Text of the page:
Hyundai Mobis is now the first Korean manufacturer to develop a smartphone-based smartkey for vehicles, and mass production is only a couple of years away.
The company’s integrated smartkey system is controlled by an app on an NFC-supported smartphone, which enables users to use it as a smartkey for their vehicle.
The NFC (near field communication) technology allows data exchange between devices within 10 centimetres of each other. It has spread throughout various industries, including electronic payments, transport cards and credit card.
Up until now, NFC hasn’t been used much in the automotive industry, and there are only a few global makers that use the technology, the company says.
NFC-based smartkeys offer portability and advanced security. Drivers no longer need a conventional smartkey; instead they can use their smartphone and app to open the vehicle’s door and start the vehicle through the phone’s wireless charging pad.
The charging pad and vehicle door knob include NFC antennae, which allow the phone and vehicle to communicate with each other.
The company claims that the new technology takes into consideration stringent security technologies, including an authentication controller that uses ‘the latest’ data encryption and authentication.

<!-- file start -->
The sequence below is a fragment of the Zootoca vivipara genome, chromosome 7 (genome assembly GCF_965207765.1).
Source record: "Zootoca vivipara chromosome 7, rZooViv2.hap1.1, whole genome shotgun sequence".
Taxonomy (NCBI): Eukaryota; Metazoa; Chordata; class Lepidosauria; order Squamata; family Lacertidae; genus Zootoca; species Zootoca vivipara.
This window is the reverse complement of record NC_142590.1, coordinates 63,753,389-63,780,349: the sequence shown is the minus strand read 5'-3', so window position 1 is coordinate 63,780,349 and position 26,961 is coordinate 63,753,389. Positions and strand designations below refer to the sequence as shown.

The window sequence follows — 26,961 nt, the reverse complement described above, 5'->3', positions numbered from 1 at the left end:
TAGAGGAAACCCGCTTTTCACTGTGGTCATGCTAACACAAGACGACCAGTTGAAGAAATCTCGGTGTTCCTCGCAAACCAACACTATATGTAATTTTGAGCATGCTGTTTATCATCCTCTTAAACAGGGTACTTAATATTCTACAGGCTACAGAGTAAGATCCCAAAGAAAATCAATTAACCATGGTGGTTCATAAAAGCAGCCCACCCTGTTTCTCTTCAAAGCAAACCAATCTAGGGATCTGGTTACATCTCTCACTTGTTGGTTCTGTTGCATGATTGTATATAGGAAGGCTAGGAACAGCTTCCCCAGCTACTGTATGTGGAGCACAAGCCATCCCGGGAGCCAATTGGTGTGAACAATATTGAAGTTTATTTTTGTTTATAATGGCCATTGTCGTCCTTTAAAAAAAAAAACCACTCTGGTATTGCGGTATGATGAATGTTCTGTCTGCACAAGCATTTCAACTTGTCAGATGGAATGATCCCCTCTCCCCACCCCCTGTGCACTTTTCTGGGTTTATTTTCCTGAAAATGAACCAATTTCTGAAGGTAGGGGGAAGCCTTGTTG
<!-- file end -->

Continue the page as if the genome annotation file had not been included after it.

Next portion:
The encryption and authentication technologies are able to encrypt data between the vehicle and smartphone; as well as accurately identify the requests.
“This provides reliable countermeasures for smartphone hacking, smartphone loss and data forgery,” the company says in a statement.
Third parties are able to use the smartkey system by getting the vehicle owner’s permission and completing the authentication process, which means others who use the vehicle can also use the app and NFC to gain access.
“While the third party uses the vehicle, the owner can control user permissions for the smartkey to prevent any incidents. For example, you can allow the driver to use your vehicle only on certain days or time slots or set the smartkey to unlock the door without being able to start your vehicle,” Hyundai Mobis explains.
The ICT and automotive convergence industries are getting more competitive as new technologies evolve, according to head of Hyundai Mobis ADAS Development Center, Cho Seo-koo.
"We plan to develop various new technologies designed to improve user convenience and prevent security incidents, and remain well ahead of our competitors,” Cho Seo-koo says.
The company plans to mass-produce NFC-based smartkeys in 2019.